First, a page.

Ensuring a Future
Zinj African Bead and Leather Design, Kenya
|Zinj Workshop, Kilifi|
Zinj African Bead and Leather Design is a small, grassroots organisation based in the rural, coastal village of Takaungu, in Kenya. Dedicated to promoting East African bead and leather-work across the globe and improving the lives of East African craftspeople at home, the business has now trained and supports about 60 fundis, or artisans. Before joining the team at Zinj, everyone was either unemployed or working only very sporadically. The steady income they are now earning means they can settle down with their families and send their children to school. Therefore, the impact of the business in this village has meant real changes in real people’s lives.
Women, in particular, have benefited from the opening of the Zinj workshop in the village as they have been encouraged to come to training sessions and take on what was traditionally a men’s craft. There is virtually no employment for women in the Takaungu area, and few of these women have ever been to school, yet many of them have been left to raise large families alone. The relief on their faces when they first realise they now have enough money to feed their children properly is palpable, as is the pride they show when they are able to open a bank account for the first time and manage their own money.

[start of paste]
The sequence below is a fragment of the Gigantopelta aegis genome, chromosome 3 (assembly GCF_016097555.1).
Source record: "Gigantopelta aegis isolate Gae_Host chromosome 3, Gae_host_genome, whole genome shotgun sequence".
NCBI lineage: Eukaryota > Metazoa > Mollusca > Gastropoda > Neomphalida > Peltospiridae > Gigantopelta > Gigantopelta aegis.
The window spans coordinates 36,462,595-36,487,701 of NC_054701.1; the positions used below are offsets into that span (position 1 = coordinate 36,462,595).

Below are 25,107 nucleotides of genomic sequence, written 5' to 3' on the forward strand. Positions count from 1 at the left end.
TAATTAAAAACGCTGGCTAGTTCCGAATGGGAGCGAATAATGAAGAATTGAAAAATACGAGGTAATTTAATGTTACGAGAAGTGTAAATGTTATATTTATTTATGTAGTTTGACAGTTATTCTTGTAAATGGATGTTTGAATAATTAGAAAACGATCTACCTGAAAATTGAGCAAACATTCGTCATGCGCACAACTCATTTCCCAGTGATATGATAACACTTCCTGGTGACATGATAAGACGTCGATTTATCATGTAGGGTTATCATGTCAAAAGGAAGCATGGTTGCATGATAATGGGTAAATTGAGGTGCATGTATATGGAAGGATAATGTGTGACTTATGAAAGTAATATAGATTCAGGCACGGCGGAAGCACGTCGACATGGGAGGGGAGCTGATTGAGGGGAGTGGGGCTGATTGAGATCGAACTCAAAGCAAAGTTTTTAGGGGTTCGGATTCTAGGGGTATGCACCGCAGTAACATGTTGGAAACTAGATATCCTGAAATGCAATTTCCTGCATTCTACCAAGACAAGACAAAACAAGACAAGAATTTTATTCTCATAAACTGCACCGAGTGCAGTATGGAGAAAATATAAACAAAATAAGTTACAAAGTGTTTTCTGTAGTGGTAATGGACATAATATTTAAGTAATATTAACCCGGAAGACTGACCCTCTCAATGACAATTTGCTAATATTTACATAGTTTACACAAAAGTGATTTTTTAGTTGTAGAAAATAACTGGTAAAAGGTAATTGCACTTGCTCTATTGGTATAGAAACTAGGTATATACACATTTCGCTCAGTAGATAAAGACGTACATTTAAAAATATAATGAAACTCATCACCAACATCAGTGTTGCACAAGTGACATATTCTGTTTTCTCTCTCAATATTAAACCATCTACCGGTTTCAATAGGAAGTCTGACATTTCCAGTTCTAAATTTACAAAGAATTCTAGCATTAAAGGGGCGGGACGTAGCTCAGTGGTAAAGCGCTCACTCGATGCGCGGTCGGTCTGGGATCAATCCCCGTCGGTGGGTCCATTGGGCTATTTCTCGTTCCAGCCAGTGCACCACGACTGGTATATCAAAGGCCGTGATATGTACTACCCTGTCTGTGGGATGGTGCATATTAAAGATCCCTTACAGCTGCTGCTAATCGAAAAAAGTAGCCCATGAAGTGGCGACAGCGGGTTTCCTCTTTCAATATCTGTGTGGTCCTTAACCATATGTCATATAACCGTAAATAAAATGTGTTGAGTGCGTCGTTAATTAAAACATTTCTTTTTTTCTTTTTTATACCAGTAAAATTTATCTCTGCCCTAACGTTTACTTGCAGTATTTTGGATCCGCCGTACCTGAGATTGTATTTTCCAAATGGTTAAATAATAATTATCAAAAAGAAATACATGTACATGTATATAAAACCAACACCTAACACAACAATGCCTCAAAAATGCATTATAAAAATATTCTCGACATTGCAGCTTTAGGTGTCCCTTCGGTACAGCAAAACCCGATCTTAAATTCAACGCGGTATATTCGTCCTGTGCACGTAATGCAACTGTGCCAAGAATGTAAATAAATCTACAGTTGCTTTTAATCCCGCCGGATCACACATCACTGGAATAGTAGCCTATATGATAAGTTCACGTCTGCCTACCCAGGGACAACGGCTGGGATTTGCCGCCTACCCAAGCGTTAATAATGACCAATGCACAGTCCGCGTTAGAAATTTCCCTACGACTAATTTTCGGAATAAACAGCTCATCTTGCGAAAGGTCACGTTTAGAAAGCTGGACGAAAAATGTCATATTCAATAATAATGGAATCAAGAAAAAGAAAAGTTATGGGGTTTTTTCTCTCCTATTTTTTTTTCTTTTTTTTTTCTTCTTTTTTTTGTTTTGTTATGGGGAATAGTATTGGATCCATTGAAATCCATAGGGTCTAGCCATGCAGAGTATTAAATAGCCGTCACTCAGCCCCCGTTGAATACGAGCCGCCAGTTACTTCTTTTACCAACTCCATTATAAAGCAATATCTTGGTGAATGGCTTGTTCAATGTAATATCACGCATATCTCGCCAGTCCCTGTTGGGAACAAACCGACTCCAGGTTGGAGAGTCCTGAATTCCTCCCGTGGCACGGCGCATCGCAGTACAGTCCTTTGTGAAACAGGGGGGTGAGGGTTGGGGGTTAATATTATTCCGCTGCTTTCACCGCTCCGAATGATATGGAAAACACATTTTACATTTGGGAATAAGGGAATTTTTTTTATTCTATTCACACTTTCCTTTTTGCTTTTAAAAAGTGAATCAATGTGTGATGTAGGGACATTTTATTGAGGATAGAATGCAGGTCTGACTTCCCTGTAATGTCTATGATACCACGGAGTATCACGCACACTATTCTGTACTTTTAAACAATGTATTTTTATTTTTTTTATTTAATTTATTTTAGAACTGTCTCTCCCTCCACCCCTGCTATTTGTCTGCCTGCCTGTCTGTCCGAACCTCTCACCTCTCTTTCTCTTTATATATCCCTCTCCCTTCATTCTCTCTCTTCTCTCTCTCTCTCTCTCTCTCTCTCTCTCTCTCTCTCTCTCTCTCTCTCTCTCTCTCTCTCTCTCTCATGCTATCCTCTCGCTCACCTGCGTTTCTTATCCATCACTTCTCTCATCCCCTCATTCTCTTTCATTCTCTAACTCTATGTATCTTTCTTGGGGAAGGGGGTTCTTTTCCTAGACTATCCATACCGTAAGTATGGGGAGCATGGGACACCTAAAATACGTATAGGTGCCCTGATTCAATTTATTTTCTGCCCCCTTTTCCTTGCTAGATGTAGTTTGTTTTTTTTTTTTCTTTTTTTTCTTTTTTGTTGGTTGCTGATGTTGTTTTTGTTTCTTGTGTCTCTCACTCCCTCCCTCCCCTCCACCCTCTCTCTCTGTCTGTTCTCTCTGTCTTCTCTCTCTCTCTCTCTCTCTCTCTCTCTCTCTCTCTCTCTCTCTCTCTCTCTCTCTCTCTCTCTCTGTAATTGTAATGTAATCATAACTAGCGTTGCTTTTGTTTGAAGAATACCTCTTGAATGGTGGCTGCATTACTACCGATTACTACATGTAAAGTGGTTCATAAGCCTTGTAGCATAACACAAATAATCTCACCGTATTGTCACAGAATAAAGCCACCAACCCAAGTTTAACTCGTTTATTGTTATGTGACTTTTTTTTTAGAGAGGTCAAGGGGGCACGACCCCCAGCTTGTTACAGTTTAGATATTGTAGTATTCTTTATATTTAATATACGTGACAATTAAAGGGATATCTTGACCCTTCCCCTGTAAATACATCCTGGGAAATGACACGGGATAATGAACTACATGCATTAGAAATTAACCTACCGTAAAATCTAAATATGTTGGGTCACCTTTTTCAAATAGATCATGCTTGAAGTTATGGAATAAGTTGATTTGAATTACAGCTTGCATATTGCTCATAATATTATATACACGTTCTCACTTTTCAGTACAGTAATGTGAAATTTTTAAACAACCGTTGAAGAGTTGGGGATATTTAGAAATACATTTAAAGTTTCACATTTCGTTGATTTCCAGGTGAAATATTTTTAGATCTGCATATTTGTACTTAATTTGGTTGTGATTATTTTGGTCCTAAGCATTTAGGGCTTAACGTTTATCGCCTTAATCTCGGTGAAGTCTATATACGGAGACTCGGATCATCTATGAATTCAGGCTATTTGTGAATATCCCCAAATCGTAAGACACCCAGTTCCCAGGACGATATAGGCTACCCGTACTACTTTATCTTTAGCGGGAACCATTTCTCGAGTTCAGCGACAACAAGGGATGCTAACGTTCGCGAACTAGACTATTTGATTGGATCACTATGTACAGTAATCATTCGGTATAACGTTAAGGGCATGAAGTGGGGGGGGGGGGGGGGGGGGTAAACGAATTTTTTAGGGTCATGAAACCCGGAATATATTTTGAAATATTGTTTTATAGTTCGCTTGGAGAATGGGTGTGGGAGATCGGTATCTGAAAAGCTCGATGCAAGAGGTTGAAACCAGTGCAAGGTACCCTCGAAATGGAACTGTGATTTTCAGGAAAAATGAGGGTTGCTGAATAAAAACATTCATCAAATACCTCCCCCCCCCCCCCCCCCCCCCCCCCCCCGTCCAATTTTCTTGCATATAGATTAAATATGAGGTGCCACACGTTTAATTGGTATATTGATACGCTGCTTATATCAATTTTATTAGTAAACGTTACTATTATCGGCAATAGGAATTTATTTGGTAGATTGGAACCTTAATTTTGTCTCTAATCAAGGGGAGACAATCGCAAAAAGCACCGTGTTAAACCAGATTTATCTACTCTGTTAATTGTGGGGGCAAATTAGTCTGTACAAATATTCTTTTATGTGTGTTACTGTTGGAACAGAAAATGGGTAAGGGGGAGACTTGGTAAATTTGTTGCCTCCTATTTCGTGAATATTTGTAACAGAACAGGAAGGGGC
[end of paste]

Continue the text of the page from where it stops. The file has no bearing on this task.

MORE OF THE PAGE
|Beaders Johnston, Esther, Mohammed and Zena Mdogo hard at work!|
Zinj – a name used by Herodotus to describe the ancient Swahili coast from southern Somalia to northern Mozambique - uses rustic and natural, free range, Kenyan beef leather to make beautiful handbags, sandals, belts and other small accessories, and embellishes them with East African beadwork in both traditional and contemporary patterns and colours. Every piece is hand-stitched, and handbags are lined with traditional Kenyan cotton kikois or sarongs. Almost all of the raw materials used by Zinj originate in Kenya and even the need for solid brass handbag clips and belt buckles has spawned a separate micro-industry in which recycled, scrap brass is melted down and then re-cast by hand. Great attention is paid to all the finishing so that these traditional, hand-made, African products meet the standard demanded by international markets.